Male Shame, and the Projection of Blame onto Women

When Adam ate fruit from the forbidden tree in the Garden of Eden, he knowingly disobeyed God’s command (Romans 12:5-14). Prior to this event, Adam knew no shame (Genesis 2:25). After his decision to sin, however, his feelings changed dramatically (Genesis 3:10).

When questioned by God about his actions, Adam’s first words were, “The woman you gave to be with me — she gave me fruit from the tree…” (Genesis 3:12). Why does Adam focus attention on his wife, when he is questioned about his own actions? Is this the first example in biblical history of attempting to defend against shame by projecting blame onto someone else? It may well be.

Even if this inference about Adam’s response to God is not an exact reflection of his motives, theologians throughout church history have projected blame for the fall of humanity onto women more overtly:

Tertullian: You are the devil’s gateway, you are the unsealer of that [forbidden] tree; you are the first deserter of the divine law; you are she who persuaded him whom the devil was not valiant enough to attack. You destroyed so easily God’s image, man. (https://equalityinchrist.wordpress.com/2014/05/13/must-women-keep-silent-1-corinthians-14-the-apostle-paul-and-the-traditions-of-men/)

St. Jerome: And that the lot of a woman might not seem a hard one, [because of God] reducing her to the condition of a slave to her husband, the Apostle recalls the ancient law and goes back to the first example: that Adam was first made, then the woman out of his rib; and that the Devil could not seduce Adam, but did seduce Eve; and that after displeasing God she was immediately subjected to the man, and began to turn to her husband; and he points out that she who was once tied with the bonds of marriage and was reduced to the condition of Eve, might blot out the old transgression by the procreation of children: provided, however, that she bring up the children themselves in the faith and love of Christ, and in sanctification and chastity… (http://www.womenpriests.org/traditio/jerome.asp#undone)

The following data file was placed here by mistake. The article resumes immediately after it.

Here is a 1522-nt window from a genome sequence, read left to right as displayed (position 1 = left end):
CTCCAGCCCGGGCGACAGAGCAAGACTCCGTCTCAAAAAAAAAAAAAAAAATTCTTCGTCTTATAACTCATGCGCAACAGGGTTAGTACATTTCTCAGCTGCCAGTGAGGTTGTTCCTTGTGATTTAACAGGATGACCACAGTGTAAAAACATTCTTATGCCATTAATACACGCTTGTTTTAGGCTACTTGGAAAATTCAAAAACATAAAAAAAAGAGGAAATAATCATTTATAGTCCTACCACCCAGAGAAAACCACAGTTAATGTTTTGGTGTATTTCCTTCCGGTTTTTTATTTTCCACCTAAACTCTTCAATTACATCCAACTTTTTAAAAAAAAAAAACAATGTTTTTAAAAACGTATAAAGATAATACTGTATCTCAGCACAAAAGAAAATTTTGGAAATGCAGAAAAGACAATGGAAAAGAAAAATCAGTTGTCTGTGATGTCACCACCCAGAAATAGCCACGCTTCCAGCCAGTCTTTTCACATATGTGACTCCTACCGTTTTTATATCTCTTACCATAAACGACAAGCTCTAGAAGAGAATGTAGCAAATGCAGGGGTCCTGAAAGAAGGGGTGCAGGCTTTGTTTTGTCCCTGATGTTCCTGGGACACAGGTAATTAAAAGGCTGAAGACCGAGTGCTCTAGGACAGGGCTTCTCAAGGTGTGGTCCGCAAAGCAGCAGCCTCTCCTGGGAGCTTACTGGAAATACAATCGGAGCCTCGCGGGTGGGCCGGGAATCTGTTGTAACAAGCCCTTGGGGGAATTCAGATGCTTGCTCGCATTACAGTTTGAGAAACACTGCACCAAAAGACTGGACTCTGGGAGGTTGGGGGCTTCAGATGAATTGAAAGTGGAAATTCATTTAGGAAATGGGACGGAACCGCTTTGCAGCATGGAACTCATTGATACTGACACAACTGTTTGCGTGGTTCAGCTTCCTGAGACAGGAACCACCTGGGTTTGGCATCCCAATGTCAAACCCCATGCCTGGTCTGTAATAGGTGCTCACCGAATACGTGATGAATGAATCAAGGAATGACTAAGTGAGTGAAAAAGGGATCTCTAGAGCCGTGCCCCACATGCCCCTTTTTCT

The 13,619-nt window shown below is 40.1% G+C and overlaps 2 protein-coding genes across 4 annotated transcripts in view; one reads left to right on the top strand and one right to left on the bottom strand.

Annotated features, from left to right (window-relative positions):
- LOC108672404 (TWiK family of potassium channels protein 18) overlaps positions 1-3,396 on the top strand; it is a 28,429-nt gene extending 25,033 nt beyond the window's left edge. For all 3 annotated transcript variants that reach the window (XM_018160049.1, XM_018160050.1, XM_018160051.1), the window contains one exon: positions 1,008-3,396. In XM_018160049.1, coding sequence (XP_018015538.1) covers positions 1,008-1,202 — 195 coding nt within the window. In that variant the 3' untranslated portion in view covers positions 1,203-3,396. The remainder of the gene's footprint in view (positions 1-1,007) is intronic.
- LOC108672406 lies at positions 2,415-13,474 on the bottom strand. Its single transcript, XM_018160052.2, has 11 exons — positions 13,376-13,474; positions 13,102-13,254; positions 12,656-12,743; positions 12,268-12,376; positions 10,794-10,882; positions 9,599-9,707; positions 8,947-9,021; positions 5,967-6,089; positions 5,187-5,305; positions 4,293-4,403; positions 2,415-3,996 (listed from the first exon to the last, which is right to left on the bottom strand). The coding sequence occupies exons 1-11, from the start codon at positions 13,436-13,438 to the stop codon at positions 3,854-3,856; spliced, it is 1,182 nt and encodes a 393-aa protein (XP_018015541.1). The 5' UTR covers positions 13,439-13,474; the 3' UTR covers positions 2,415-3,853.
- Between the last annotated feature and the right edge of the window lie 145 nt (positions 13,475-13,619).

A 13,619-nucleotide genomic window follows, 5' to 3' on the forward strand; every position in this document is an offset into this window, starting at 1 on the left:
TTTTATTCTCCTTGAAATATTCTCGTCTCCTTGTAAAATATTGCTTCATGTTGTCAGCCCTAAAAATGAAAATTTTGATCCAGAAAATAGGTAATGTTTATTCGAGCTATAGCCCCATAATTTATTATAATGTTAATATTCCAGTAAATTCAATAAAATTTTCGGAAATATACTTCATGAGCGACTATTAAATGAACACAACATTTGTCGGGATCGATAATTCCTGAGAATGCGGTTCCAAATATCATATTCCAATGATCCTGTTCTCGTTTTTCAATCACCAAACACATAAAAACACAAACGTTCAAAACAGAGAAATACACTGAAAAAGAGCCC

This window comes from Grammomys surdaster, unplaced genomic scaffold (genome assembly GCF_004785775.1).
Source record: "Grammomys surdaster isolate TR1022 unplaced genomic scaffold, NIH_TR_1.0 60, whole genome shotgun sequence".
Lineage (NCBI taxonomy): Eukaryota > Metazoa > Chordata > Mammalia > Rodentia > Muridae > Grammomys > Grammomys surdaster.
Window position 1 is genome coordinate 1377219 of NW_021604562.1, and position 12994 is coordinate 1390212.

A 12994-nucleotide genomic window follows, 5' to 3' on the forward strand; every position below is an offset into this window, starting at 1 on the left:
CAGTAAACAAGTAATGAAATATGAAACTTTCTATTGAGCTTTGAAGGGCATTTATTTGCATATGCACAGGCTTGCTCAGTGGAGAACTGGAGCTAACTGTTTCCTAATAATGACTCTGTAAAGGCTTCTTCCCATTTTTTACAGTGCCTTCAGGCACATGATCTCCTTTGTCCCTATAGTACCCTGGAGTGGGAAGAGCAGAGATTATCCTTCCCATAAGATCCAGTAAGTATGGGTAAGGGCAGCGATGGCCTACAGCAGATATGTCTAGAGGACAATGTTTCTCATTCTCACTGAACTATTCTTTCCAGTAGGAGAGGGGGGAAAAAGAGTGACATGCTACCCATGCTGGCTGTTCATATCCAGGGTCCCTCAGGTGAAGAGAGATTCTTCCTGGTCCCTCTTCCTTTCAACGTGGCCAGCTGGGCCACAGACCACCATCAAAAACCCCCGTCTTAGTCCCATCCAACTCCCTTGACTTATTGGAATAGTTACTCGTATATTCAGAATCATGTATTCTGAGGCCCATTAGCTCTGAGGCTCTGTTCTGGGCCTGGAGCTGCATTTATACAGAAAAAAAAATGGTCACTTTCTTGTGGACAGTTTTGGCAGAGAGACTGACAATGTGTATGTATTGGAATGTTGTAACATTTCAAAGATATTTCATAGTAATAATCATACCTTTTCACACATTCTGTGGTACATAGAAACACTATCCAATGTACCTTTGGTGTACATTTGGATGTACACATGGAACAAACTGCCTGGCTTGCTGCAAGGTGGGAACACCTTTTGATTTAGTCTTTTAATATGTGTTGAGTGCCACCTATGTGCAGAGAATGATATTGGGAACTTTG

According to both of these influential theologians, Adam (the man) was too formidable a target for the devil to tempt. They tell us that Satan had to work through humanity’s “weak link”—woman–to achieve his goal.

According to this incredibly sexist interpretation of the Genesis account, Adam (the man) is portrayed as a victim of female influence. It seems as though the commentators hoped to believe, “There’s no shame in being victimized by irresistible feminine wiles.”[1] Jerome even offers a solution to the alleged problem of a woman’s influence: women must be reduced to the condition of slaves.[2] Specifically, he tells us that female sin will be blotted out when women submit to men in marriage, bear them children (i.e. have sex with them), and raise their offspring “in sanctification and chastity.”

Male shame is transformed into the blame of women, which leads to their subjugation: Historically, this is the foundation for every doctrinal tradition that subjects women to the authority of men in the church or in the home.

Why were some of the early church fathers so inclined to defend against shame by projecting blame onto women? Answering this question requires at least a brief exploration of what theologians like St. Jerome were so deeply ashamed of. Put bluntly, Jerome was ashamed of simply being human. More specifically, he was ashamed of the passionate emotions that are part of human nature. This shame stems from the fact that Jerome was an ascetic. This means that he had embraced a philosophy that said the mind and the spirit are good, whereas the body and the emotions are less good. When he combined this worldview with the Bible, he came to the conclusion that his passionate emotions (especially sexual feelings) needed to be put to death (i.e. mortified). His self had to be annihilated—crucified with Christ. He felt especially successful in his pursuit of this understanding of spirituality, when he was not in the company of a woman he found attractive. If he did notice a woman that he found attractive, and if he did experience the involuntary arousal of sexual feelings, he believed he had already sinned. It seems as though the acknowledgement and healthy regulation of sexual emotions was not a concept he was familiar with. Jerome and other like-minded theologians seem to make no distinction between impulse and action.